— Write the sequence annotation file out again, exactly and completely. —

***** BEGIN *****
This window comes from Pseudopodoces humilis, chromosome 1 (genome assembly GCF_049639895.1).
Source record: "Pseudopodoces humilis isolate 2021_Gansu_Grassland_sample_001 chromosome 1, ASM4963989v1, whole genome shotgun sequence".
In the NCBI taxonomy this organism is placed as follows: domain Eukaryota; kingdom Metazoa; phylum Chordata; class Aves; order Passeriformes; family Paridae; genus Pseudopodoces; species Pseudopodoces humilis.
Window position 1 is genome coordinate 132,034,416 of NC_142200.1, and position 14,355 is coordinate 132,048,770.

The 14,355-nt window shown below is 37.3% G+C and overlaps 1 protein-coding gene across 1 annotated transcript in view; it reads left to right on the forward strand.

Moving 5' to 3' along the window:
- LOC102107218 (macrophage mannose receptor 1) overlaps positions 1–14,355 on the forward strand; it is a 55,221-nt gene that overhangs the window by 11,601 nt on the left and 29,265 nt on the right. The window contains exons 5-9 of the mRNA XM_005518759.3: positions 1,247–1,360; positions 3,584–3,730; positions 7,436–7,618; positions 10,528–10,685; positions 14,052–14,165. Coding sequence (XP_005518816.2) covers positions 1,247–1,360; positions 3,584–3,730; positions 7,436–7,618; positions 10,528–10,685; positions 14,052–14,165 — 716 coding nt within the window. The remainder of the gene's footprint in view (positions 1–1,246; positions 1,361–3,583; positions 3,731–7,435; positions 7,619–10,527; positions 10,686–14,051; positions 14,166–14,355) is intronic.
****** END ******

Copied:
This window comes from Pseudopodoces humilis, chromosome 1 (genome assembly GCF_049639895.1).
Source record: "Pseudopodoces humilis isolate 2021_Gansu_Grassland_sample_001 chromosome 1, ASM4963989v1, whole genome shotgun sequence".
In the NCBI taxonomy this organism is placed as follows: domain Eukaryota; kingdom Metazoa; phylum Chordata; class Aves; order Passeriformes; family Paridae; genus Pseudopodoces; species Pseudopodoces humilis.
Window position 1 is genome coordinate 132,034,416 of NC_142200.1, and position 14,355 is coordinate 132,048,770.

The 14,355-nt window shown below is 37.3% G+C and overlaps 1 protein-coding gene across 1 annotated transcript in view; it reads left to right on the forward strand.

Moving 5' to 3' along the window:
- LOC102107218 (macrophage mannose receptor 1) overlaps positions 1–14,355 on the forward strand; it is a 55,221-nt gene that overhangs the window by 11,601 nt on the left and 29,265 nt on the right. The window contains exons 5-9 of the mRNA XM_005518759.3: positions 1,247–1,360; positions 3,584–3,730; positions 7,436–7,618; positions 10,528–10,685; positions 14,052–14,165. Coding sequence (XP_005518816.2) covers positions 1,247–1,360; positions 3,584–3,730; positions 7,436–7,618; positions 10,528–10,685; positions 14,052–14,165 — 716 coding nt within the window. The remainder of the gene's footprint in view (positions 1–1,246; positions 1,361–3,583; positions 3,731–7,435; positions 7,619–10,527; positions 10,686–14,051; positions 14,166–14,355) is intronic.